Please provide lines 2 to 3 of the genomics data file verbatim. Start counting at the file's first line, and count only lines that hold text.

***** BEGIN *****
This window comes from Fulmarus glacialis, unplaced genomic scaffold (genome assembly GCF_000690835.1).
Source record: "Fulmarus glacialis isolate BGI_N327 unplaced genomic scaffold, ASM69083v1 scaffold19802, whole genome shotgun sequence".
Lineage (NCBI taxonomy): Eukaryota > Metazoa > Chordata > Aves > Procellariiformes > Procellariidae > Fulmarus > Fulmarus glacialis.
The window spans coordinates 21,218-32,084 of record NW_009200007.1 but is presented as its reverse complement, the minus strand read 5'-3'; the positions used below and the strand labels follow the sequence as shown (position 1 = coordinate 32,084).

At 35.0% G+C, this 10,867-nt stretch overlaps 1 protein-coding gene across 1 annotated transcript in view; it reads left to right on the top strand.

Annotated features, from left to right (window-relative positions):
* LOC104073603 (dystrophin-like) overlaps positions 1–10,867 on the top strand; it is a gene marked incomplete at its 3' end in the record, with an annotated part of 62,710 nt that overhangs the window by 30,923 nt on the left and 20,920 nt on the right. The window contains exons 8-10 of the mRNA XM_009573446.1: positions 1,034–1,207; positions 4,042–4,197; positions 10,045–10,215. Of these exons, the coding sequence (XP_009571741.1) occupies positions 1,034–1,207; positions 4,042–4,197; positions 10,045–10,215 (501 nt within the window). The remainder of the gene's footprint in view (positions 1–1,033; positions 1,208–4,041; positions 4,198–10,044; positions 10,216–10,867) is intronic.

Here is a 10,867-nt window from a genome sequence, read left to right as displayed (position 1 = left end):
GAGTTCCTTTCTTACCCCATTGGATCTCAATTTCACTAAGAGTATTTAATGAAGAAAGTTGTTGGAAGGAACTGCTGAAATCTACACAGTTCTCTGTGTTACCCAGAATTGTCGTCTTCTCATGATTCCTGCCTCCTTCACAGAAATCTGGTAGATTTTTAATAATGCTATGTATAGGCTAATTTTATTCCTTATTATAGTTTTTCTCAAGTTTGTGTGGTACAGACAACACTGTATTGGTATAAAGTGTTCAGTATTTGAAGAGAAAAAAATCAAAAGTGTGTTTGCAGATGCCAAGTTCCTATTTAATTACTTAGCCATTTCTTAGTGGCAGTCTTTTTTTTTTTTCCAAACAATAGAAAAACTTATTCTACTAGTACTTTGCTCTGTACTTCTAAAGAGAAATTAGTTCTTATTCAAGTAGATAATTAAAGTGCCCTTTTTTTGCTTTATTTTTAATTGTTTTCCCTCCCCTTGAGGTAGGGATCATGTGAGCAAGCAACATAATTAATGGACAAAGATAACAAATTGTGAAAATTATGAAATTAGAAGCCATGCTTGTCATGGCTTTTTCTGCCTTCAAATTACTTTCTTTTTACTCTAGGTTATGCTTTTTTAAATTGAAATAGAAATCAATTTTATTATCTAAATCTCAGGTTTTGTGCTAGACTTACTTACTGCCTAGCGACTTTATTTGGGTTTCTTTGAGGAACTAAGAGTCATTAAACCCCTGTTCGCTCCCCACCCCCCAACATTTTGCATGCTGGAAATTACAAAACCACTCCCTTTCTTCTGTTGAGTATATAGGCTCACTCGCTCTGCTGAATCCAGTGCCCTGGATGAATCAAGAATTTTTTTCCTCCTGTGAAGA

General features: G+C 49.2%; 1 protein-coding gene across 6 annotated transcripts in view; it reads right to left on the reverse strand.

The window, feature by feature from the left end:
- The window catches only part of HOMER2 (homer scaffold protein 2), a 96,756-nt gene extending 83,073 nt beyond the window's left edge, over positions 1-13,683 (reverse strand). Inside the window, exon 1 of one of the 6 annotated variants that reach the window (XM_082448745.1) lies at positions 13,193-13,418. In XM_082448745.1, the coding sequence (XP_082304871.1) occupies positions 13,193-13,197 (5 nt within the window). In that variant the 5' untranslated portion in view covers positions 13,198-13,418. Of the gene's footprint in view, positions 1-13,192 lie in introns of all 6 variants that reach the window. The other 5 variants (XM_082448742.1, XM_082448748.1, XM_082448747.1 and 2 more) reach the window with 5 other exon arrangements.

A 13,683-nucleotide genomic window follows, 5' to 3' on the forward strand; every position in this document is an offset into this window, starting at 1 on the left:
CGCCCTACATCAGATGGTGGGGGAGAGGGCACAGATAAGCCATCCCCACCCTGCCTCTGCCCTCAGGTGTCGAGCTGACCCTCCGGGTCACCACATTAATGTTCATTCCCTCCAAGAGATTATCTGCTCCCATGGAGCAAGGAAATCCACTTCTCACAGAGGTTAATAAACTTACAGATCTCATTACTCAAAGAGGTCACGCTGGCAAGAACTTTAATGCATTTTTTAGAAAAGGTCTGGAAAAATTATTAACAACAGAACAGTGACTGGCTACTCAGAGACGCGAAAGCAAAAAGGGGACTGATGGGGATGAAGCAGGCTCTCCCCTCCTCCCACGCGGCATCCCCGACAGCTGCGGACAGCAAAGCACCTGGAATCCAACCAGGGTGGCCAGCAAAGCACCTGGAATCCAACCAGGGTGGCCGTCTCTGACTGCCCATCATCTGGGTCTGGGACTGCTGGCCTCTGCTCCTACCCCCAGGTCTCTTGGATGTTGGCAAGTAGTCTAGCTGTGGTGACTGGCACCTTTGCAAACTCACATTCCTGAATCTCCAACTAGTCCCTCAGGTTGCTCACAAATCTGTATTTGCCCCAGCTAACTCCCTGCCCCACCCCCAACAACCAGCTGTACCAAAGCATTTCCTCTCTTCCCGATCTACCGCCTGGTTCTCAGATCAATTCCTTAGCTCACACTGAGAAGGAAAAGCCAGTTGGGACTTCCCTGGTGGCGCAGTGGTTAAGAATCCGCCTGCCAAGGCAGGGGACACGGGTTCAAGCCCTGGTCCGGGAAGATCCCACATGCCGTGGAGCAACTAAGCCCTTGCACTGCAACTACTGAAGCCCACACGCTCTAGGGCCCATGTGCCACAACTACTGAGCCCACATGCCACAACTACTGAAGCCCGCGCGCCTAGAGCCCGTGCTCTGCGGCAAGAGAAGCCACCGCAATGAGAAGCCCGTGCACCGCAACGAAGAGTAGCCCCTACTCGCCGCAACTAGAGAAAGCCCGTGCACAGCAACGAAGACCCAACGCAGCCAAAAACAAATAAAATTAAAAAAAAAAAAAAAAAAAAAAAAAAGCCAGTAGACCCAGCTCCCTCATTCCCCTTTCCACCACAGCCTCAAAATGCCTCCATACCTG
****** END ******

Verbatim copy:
Source record: "Fulmarus glacialis isolate BGI_N327 unplaced genomic scaffold, ASM69083v1 scaffold19802, whole genome shotgun sequence".
Lineage (NCBI taxonomy): Eukaryota > Metazoa > Chordata > Aves > Procellariiformes > Procellariidae > Fulmarus > Fulmarus glacialis.